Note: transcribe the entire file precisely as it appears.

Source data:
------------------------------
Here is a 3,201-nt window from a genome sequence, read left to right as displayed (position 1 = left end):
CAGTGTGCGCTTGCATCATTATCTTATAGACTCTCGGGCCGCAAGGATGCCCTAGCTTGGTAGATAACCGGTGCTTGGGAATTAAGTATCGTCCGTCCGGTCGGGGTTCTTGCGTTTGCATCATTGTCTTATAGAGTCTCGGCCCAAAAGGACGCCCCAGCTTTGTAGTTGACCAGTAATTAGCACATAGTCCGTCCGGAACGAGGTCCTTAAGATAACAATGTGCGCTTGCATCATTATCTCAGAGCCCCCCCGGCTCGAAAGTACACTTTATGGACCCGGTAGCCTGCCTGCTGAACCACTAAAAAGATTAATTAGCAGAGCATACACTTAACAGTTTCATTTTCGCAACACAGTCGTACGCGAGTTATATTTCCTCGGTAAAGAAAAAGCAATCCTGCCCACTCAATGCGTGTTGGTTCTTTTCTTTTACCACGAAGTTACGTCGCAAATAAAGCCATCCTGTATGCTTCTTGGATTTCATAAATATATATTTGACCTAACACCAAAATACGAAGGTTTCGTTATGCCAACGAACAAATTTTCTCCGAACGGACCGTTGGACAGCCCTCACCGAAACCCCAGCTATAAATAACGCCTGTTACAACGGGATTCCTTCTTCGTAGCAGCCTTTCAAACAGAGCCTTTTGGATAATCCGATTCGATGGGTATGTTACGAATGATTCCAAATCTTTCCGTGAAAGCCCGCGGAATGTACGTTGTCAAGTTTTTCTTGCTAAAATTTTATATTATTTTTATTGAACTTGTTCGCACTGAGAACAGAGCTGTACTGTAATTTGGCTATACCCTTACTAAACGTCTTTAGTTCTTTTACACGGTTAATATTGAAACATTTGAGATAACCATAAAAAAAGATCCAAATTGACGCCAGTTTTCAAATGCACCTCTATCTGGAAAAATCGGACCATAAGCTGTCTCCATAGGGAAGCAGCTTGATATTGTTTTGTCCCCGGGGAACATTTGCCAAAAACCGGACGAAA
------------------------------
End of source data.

Here is a 3,201-nt window from a genome sequence, read left to right as displayed (position 1 = left end):
CAGTGTGCGCTTGCATCATTATCTTATAGACTCTCGGGCCGCAAGGATGCCCTAGCTTGGTAGATAACCGGTGCTTGGGAATTAAGTATCGTCCGTCCGGTCGGGGTTCTTGCGTTTGCATCATTGTCTTATAGAGTCTCGGCCCAAAAGGACGCCCCAGCTTTGTAGTTGACCAGTAATTAGCACATAGTCCGTCCGGAACGAGGTCCTTAAGATAACAATGTGCGCTTGCATCATTATCTCAGAGCCCCCCCGGCTCGAAAGTACACTTTATGGACCCGGTAGCCTGCCTGCTGAACCACTAAAAAGATTAATTAGCAGAGCATACACTTAACAGTTTCATTTTCGCAACACAGTCGTACGCGAGTTATATTTCCTCGGTAAAGAAAAAGCAATCCTGCCCACTCAATGCGTGTTGGTTCTTTTCTTTTACCACGAAGTTACGTCGCAAATAAAGCCATCCTGTATGCTTCTTGGATTTCATAAATATATATTTGACCTAACACCAAAATACGAAGGTTTCGTTATGCCAACGAACAAATTTTCTCCGAACGGACCGTTGGACAGCCCTCACCGAAACCCCAGCTATAAATAACGCCTGTTACAACGGGATTCCTTCTTCGTAGCAGCCTTTCAAACAGAGCCTTTTGGATAATCCGATTCGATGGGTATGTTACGAATGATTCCAAATCTTTCCGTGAAAGCCCGCGGAATGTACGTTGTCAAGTTTTTCTTGCTAAAATTTTATATTATTTTTATTGAACTTGTTCGCACTGAGAACAGAGCTGTACTGTAATTTGGCTATACCCTTACTAAACGTCTTTAGTTCTTTTACACGGTTAATATTGAAACATTTGAGATAACCATAAAAAAAGATCCAAATTGACGCCAGTTTTCAAATGCACCTCTATCTGGAAAAATCGGACCATAAGCTGTCTCCATAGGGAAGCAGCTTGATATTGTTTTGTCCCCGGGGAACATTTGCCAAAAACCGGACGAAA